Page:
Anxiety and Nutrition, specifically Carbohydrates

What a strange combination? What have carbs got to do with anxiety?”

According to Harvard Medical School, natural foods rich in carbohydrates including whole grains, vegetables, legumes and fruit, are an essential element of a healthy and balanced diet but are also some of the best anti-anxiety foods. These foods are a good source of complex carbohydrates and fiber, provide a slow release of energy and are stable on blood sugar. But that’s not all, natural whole foods contain many other beneficial nutrients necessary for mental and physical health.

So, despite increased popularity of low carb and keto diets, carbs belong in your diet, and natural foods rich in carbs are very important foods for managing mental health.

What are Carbohydrates?

There are three types of carbohydrates: sugars, starches, and fiber.

  • Sugars are simple carbohydrates.
  • Starches and fiber are complex carbohydrates.
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Due to their simplicity, sugars absorb rapidly into the bloodstream and give a quick release of energy. But sugars (simple carbs) can affect blood sugar levels causing sudden spikes and dips. Low blood sugar can in turn affect anxiety levels. When your blood sugar drops suddenly, this signals hunger to the brain, which can activate the flight-or-fight response (stress response), causing irritability, nervousness, and other classic anxiety symptoms.

In contrast …

According to Harvard Medical School

Complex carbohydrates are metabolized more slowly and therefore help maintain a more even blood sugar level, which creates a calmer feeling.– Harvard Medical School

Carbohydrates are found in both natural (good carbs) and refined foods (bad carbs). Taking all of the above into account, the best source of carbohydrates for health and managing anxiety are natural foods high in complex carbohydrates.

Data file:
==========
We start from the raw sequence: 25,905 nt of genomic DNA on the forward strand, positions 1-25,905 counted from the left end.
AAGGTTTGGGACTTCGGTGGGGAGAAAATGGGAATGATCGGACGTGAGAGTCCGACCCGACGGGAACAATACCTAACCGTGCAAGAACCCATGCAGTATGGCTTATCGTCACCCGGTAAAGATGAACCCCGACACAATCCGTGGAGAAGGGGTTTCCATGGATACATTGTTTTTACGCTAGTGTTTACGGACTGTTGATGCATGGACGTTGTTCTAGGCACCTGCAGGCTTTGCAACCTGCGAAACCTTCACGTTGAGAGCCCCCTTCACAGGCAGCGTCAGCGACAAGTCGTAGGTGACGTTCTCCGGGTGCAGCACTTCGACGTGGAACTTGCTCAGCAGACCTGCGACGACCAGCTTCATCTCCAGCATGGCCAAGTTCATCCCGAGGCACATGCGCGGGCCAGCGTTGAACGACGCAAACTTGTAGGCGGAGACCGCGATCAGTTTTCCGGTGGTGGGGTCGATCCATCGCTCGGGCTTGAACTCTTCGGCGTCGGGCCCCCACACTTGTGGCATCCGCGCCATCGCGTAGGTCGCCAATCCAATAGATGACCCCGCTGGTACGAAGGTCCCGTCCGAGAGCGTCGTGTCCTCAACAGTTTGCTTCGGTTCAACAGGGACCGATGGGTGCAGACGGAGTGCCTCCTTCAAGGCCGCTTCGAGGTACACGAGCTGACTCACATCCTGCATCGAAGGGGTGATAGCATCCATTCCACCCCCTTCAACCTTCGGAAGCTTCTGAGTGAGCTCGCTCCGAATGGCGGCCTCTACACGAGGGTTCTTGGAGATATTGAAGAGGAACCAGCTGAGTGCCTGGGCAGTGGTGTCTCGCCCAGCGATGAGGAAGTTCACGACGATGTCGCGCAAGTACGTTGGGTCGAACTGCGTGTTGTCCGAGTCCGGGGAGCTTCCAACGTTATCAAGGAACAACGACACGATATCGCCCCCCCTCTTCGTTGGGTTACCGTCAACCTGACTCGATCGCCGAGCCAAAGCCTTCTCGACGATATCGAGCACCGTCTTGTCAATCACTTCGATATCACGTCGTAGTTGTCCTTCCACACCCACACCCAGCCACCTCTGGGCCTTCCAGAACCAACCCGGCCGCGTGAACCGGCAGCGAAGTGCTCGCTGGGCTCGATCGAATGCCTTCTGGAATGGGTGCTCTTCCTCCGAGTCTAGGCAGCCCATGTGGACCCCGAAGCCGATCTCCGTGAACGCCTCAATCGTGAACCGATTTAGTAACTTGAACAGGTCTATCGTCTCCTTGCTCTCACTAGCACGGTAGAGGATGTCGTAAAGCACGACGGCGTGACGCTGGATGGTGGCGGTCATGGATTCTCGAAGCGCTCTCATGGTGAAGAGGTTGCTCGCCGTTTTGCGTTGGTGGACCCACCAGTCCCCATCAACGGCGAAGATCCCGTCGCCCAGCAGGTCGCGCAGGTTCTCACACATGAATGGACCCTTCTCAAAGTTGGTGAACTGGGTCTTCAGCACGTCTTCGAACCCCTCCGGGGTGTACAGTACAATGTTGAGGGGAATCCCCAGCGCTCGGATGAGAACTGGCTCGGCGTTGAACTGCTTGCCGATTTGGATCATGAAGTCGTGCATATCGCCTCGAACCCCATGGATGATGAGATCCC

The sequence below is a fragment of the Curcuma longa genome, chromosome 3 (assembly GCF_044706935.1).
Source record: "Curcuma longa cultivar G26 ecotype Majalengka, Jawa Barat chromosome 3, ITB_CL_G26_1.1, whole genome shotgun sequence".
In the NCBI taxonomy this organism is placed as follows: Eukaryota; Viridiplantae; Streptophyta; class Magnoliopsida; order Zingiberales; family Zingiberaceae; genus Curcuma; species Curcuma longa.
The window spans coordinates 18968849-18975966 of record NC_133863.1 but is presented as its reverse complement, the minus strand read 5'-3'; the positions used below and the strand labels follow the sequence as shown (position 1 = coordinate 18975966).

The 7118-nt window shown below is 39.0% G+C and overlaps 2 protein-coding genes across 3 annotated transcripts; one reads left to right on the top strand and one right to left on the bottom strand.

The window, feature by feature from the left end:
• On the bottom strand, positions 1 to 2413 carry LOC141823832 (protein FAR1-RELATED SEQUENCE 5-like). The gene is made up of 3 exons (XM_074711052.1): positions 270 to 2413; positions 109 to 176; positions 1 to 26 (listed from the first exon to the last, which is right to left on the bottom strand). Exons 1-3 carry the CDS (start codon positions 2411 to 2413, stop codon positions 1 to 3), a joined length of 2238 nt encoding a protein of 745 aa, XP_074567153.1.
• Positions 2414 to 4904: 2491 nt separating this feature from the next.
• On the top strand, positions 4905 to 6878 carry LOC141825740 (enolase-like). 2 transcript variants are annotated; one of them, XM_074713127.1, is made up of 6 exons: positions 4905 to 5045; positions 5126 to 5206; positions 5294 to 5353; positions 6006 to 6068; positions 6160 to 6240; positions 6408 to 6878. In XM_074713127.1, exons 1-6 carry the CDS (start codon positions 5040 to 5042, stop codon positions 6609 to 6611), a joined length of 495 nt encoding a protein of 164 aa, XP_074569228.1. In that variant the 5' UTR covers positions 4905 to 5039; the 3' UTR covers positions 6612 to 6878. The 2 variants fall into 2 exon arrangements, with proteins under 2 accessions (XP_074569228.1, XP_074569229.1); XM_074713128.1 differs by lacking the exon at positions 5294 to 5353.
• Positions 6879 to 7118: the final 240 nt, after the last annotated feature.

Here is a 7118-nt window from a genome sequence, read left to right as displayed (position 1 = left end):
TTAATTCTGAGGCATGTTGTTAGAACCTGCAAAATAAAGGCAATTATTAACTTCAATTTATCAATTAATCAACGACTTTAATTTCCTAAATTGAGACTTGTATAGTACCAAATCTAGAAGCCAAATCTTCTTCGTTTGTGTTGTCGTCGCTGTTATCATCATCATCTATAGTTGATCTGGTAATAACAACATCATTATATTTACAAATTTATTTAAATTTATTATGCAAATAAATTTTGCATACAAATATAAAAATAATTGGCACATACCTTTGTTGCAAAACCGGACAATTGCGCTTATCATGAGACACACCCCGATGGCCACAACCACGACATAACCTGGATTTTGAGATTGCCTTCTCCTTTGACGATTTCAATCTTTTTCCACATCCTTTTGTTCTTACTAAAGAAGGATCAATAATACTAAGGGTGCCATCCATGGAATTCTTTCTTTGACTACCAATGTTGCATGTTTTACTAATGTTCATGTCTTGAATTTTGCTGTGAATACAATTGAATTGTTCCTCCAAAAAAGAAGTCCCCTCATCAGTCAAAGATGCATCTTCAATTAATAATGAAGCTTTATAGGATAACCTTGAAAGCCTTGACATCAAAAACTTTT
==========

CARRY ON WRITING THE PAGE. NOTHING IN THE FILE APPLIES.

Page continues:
How to Manage Anxiety with Carbs?

1. Choose The Best Source of Carbs 

If fruit and legumes are natural foods, a good source of carbohydrates and contain vitamins, minerals, and more why are they not the best source of carbs?

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2. Limit Fruit and Legumes

Fruit and legumes are healthy but while you can have whole grains and veggies for breakfast, lunch, and dinner, fruit and legumes need to be limited.

  • Fruits are high in natural sugars and if consumed in large quantities can affect blood sugar levels. Two pieces of fruit a day is healthy and sufficient.
  • Legumes are a good source of protein and a great meat replacement for lunch or dinner. But since we need protein in relatively smaller quantities than carbohydrates, legumes should also be limited.

So, it’s still important to consume fruits and legumes as part of health eating, but the bulk of your calories need to come from vegetables and whole grains.

Get into the habit of using the glycemic index to check which vegetables are better for your blood sugar. The lower the glycemic index, the more stable the effect on blood sugar.

Examples of Good Carbs

Vegetables such as Acorn squash, Artichoke, Asparagus, Bok choy, Beans, Broccoli, Brussels sprouts, Butternut squash, Cabbage, Carrots, Cauliflower, Celery, Chives, Green, red, yellow pepper, Kale, Leek, Onions, Parsnip, Potato, Pumpkin, Radish, Spinach, Sweet potato, and others

Whole Grains such as Barley, Corn, Oats, Quinoa, Brown, red, black and wild rice